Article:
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The record is made up of 1 volume (223 folios). It was created in 1923. It was written in English. The original is part of the British Library: India Office The department of the British Government to which the Government of India reported between 1858 and 1947. The successor to the Court of Directors. Records and Private Papers.


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place as Senior Naval Officer was taken by other officers. On
the 15th September the position was held by Lieutenant-
Commander Cookson, R.N.
By the 16th General Townshend’s force had reached Sannaiyat,
eight miles from Nur-ud-Din’s position. The advance from
Ali Gharbi had been carried out principally by marching along
the river bank, accompanied by the naval flotilla and the river
transport. The weather was still intensely hot by day, with
temperatures varying from 110° to 120° in the shade; but
the nights and early mornings were comparatively cool, and
by marching only from daybreak to 8.30 a.m. the casualties
from heat were kept as low as possible ; nevertheless, on the
12th and 13th they amounted to 101. The march, especially
the last stage, had been very trying to the troops owing to
the heat, the rough ground to be traversed, and the trouble
given by the heterogeneous second line -transport. No fighting
of any consequence, however, occurred, as the Turkish advanced
troops fell back before the British advance without offering
any real opposition. General Townshend had now to halt and
send back all his shipping to Amara to bring up the 63rd Field
and l/5th Hants Howitzer Batteries and also the remaining
supplies. The last ship did not reach Sannaiyat again till the
night of the 25th.
On the 14th and 15th aerial and naval reconnaissances of
the enemy’s position had been carried out showing that the
Turks were in strength and working hard at their entrench
ments* On the 16th further information was obtained by
aerial reconnaissances supported by the naval flotilla ; and
by a cavalry reconnaissance particularly directed to ascertain
the extent of dry land between the Suwada and Suwaikiyaf
marshes, and to investigate the truth of a report that the
Turks were digging trenches between the Suwada and the
Ataba marshes. General Townshend in his book describes the
fine aerial reconnaissance work performed at this time by Major
Reilly, who by the 17th had furnished him with a map and
detailed information of the enemy position. There was suffi
cient dry land between the marshes for General Townshend to
make the turning movement he desired ; and the cavalry
reconnaissance showed that the ground, some two miles wide,
between the marshes was hard and good, a nd that the route
* It is of interest to note that the aerial reconnaissances of the 14th reported
that the trenches were deserted, and that no guns could be seen. It require
the action of the naval flotilla the next day to force the enemy to show their
f See Map 7.

About this item


The volume is the first volume of an official government publication compiled at the request of the Government of India, and under the direction of the Historical Section of the Committee of Imperial Defence, by Brigadier-General Frederick James Moberly. The volume was printed and published at His Majesty's Stationery Office, London.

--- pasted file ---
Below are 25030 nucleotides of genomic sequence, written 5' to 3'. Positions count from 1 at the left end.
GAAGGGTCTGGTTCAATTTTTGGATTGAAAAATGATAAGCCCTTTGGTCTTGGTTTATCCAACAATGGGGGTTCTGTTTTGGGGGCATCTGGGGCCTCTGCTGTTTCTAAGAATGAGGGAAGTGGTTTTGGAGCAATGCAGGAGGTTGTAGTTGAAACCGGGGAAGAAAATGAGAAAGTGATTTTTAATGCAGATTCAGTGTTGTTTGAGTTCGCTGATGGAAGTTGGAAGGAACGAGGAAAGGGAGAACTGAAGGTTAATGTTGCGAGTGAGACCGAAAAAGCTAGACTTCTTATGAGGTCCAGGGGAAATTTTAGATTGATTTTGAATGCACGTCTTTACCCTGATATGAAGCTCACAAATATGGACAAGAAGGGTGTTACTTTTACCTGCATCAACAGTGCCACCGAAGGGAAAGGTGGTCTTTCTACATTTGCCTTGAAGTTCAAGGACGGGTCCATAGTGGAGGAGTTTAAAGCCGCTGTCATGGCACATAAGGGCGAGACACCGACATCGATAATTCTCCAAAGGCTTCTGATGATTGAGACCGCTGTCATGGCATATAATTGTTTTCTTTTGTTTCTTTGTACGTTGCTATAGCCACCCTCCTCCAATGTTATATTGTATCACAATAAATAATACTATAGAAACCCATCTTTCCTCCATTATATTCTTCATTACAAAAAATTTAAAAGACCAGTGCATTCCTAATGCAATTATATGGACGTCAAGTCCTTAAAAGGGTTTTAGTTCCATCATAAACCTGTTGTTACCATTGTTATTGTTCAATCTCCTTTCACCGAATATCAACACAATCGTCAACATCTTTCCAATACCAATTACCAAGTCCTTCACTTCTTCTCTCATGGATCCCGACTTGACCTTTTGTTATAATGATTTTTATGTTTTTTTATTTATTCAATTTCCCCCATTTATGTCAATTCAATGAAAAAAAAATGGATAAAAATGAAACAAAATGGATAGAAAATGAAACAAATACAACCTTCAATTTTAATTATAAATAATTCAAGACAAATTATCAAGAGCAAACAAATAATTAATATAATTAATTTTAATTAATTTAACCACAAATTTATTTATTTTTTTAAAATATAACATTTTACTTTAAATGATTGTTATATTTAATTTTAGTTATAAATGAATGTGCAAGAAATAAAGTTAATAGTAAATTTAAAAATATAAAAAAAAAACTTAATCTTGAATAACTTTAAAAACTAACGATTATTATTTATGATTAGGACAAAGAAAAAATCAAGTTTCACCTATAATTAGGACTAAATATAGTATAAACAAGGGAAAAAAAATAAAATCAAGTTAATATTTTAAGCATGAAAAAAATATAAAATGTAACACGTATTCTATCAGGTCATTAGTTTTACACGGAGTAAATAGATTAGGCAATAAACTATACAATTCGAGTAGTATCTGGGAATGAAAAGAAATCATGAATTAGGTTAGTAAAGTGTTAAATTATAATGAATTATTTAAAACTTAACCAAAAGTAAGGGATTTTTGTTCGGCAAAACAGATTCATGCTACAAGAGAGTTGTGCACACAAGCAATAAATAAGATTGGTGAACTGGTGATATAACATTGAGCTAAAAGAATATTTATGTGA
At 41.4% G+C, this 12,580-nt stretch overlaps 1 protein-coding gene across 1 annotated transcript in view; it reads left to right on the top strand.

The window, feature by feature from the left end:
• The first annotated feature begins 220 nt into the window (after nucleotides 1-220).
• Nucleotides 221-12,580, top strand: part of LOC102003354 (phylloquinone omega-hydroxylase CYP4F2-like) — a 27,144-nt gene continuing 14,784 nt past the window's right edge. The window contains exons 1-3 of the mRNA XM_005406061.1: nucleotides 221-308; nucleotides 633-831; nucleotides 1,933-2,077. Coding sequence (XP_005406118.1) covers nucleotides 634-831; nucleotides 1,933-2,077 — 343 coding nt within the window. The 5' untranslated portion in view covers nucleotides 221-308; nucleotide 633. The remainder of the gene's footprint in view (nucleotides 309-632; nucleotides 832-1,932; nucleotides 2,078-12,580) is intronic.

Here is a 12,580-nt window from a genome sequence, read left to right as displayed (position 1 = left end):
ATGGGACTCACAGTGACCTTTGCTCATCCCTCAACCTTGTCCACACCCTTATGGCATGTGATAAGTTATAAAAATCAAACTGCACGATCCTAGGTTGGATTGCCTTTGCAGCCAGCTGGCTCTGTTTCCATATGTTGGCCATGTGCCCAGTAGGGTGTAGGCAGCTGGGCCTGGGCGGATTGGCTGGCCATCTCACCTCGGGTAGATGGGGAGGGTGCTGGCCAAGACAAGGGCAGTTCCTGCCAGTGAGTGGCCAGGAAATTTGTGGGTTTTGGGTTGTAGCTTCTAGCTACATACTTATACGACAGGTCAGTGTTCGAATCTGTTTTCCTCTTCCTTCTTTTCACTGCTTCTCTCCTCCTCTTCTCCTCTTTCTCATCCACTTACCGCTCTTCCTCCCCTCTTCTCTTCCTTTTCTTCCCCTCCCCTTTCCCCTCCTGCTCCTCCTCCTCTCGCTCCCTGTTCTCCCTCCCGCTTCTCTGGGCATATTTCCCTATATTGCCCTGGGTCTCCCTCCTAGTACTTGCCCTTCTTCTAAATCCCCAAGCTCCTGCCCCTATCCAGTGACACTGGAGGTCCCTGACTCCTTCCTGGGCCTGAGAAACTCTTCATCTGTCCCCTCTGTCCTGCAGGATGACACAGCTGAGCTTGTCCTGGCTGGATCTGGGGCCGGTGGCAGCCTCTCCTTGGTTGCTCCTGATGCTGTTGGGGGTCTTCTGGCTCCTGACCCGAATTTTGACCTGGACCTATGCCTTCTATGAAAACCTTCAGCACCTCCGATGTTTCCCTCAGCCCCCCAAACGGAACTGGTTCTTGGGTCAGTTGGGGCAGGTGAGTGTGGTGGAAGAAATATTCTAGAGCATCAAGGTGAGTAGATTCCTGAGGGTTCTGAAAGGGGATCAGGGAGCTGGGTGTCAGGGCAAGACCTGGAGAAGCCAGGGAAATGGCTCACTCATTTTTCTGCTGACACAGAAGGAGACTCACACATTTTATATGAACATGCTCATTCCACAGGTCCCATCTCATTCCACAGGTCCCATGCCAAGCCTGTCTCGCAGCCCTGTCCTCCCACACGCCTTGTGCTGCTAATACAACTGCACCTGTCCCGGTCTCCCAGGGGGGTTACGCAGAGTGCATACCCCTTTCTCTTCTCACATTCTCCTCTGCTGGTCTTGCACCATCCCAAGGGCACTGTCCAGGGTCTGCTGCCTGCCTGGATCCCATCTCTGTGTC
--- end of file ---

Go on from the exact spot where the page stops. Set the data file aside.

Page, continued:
The contents provide a narrative of the operations of 1914-1918 in Mesopotamia, based mainly on official documents.

The volume is divided into two parts. The first part, entitled, 'Part I. Before the Outbreak of Hostilities', consists of the following five chapters:

  • General Description of the Country
  • The Turks in Mesopotamia
  • British Pre-War Policy
  • The Army in India and Pre-War Military Policy
  • Inception of the Operations

The second part, entitled, 'Part II. The Campaign in Lower Mesopotamia', consists of the following seven chapters:

  • The Landing in Mesopotamia of Force "D" and the Operations Leading to the Occupation of Basra
  • The Occupation of Basra and the Capture of Qurna
  • Commencement of the Turkish Counter-Offensive
  • Development and Defeat of the Turkish Counter-Offensive
  • Operations in Arabistan and the Capture of Amara
  • Operations on the Euphrates and the Occupation of Nasiriya
  • The battle of Kut and Occupation of Aziziya

The volume also includes nine maps, entitled:

  • The Middle East
  • Lower Mesopotamia
  • Map 1 - To illustrate operations described in Chapter VI
  • Map 2 - To illustrate fighting near Qurna
  • Map 3 - To illustrate fighting round Shaiba
  • Map 4 - To illustrate operations in Persian Arabistan
  • Map 5 - To illustrate operations in the Akaika Channel 27th June to 5th July 1915
  • Map 6 - To illustrate operations near Nasiriya 6th to 24th July 1915
  • Map 7 - To illustrate the Battle of Kut 28th September 1915
Extent and format
1 volume (223 folios)

The volume contains a page of errata (folio 5), a list of contents (folios 6-8), a list of maps and illustrations (folio 9), appendices (folios 185v-192), an index (folios 192v-214v), and eight maps in a pocket attached to the inside back cover (folios 217-224).

Physical characteristics

Foliation: the foliation sequence commences at the inside front cover with 1 and terminates at the inside back cover with 225; these numbers are written in pencil, are circled, and are located in the top right corner of the recto The front of a sheet of paper or leaf, often abbreviated to 'r'. side of each folio.

Pagination: the volume also contains an original printed pagination sequence.

Written in
English in Latin script
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'HISTORY OF THE GREAT WAR BASED ON OFFICIAL DOCUMENTS. THE CAMPAIGN IN MESOPOTAMIA 1914-1918. VOLUME I.' [‎171r] (346/454), British Library: India Office Records and Private Papers, IOR/L/MIL/17/15/66/1, in Qatar Digital Library <> [accessed 21 September 2019]

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